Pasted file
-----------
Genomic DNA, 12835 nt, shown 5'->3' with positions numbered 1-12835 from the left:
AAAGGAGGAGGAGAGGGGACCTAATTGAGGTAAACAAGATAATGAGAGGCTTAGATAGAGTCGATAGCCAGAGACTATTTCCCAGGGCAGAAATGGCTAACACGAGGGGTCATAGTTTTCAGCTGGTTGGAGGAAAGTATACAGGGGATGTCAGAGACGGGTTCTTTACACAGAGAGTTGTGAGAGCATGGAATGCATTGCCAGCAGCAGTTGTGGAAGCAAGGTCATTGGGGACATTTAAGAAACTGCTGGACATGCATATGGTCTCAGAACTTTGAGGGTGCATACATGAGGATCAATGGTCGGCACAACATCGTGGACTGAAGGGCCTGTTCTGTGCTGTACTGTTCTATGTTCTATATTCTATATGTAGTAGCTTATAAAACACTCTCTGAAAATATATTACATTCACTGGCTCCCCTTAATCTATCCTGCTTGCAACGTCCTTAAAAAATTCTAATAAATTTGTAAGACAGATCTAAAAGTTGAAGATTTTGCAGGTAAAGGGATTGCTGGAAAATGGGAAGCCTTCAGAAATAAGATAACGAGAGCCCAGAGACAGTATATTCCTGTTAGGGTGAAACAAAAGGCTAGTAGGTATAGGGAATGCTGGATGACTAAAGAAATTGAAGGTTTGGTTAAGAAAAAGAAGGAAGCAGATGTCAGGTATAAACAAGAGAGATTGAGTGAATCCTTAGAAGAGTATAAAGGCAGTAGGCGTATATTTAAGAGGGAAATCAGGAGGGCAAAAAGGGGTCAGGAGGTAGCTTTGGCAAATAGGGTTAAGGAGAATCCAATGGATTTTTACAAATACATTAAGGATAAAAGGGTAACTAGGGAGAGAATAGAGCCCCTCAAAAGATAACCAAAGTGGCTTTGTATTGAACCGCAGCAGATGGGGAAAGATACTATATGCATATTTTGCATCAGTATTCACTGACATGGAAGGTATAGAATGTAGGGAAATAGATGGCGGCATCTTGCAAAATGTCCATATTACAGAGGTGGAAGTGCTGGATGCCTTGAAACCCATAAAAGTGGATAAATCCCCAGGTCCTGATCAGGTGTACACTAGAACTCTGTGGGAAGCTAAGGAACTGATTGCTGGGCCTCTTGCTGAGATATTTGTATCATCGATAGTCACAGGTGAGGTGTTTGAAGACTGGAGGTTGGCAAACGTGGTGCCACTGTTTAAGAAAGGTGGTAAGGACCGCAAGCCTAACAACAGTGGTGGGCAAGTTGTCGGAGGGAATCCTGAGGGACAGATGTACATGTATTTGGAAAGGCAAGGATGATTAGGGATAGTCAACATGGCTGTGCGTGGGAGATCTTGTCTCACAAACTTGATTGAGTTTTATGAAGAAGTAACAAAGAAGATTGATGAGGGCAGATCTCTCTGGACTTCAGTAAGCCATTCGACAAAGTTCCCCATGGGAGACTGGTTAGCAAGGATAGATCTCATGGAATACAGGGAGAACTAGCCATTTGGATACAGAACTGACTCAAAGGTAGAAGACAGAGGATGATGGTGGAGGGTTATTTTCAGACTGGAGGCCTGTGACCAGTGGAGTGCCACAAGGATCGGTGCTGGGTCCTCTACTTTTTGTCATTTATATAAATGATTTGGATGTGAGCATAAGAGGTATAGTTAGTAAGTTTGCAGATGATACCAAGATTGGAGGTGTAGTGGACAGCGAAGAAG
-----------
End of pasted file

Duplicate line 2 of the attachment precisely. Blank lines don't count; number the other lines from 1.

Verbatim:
AAAGGAGGAGGAGAGGGGACCTAATTGAGGTAAACAAGATAATGAGAGGCTTAGATAGAGTCGATAGCCAGAGACTATTTCCCAGGGCAGAAATGGCTAACACGAGGGGTCATAGTTTTCAGCTGGTTGGAGGAAAGTATACAGGGGATGTCAGAGACGGGTTCTTTACACAGAGAGTTGTGAGAGCATGGAATGCATTGCCAGCAGCAGTTGTGGAAGCAAGGTCATTGGGGACATTTAAGAAACTGCTGGACATGCATATGGTCTCAGAACTTTGAGGGTGCATACATGAGGATCAATGGTCGGCACAACATCGTGGACTGAAGGGCCTGTTCTGTGCTGTACTGTTCTATGTTCTATATTCTATATGTAGTAGCTTATAAAACACTCTCTGAAAATATATTACATTCACTGGCTCCCCTTAATCTATCCTGCTTGCAACGTCCTTAAAAAATTCTAATAAATTTGTAAGACAGATCTAAAAGTTGAAGATTTTGCAGGTAAAGGGATTGCTGGAAAATGGGAAGCCTTCAGAAATAAGATAACGAGAGCCCAGAGACAGTATATTCCTGTTAGGGTGAAACAAAAGGCTAGTAGGTATAGGGAATGCTGGATGACTAAAGAAATTGAAGGTTTGGTTAAGAAAAAGAAGGAAGCAGATGTCAGGTATAAACAAGAGAGATTGAGTGAATCCTTAGAAGAGTATAAAGGCAGTAGGCGTATATTTAAGAGGGAAATCAGGAGGGCAAAAAGGGGTCAGGAGGTAGCTTTGGCAAATAGGGTTAAGGAGAATCCAATGGATTTTTACAAATACATTAAGGATAAAAGGGTAACTAGGGAGAGAATAGAGCCCCTCAAAAGATAACCAAAGTGGCTTTGTATTGAACCGCAGCAGATGGGGAAAGATACTATATGCATATTTTGCATCAGTATTCACTGACATGGAAGGTATAGAATGTAGGGAAATAGATGGCGGCATCTTGCAAAATGTCCATATTACAGAGGTGGAAGTGCTGGATGCCTTGAAACCCATAAAAGTGGATAAATCCCCAGGTCCTGATCAGGTGTACACTAGAACTCTGTGGGAAGCTAAGGAACTGATTGCTGGGCCTCTTGCTGAGATATTTGTATCATCGATAGTCACAGGTGAGGTGTTTGAAGACTGGAGGTTGGCAAACGTGGTGCCACTGTTTAAGAAAGGTGGTAAGGACCGCAAGCCTAACAACAGTGGTGGGCAAGTTGTCGGAGGGAATCCTGAGGGACAGATGTACATGTATTTGGAAAGGCAAGGATGATTAGGGATAGTCAACATGGCTGTGCGTGGGAGATCTTGTCTCACAAACTTGATTGAGTTTTATGAAGAAGTAACAAAGAAGATTGATGAGGGCAGATCTCTCTGGACTTCAGTAAGCCATTCGACAAAGTTCCCCATGGGAGACTGGTTAGCAAGGATAGATCTCATGGAATACAGGGAGAACTAGCCATTTGGATACAGAACTGACTCAAAGGTAGAAGACAGAGGATGATGGTGGAGGGTTATTTTCAGACTGGAGGCCTGTGACCAGTGGAGTGCCACAAGGATCGGTGCTGGGTCCTCTACTTTTTGTCATTTATATAAATGATTTGGATGTGAGCATAAGAGGTATAGTTAGTAAGTTTGCAGATGATACCAAGATTGGAGGTGTAGTGGACAGCGAAGAAG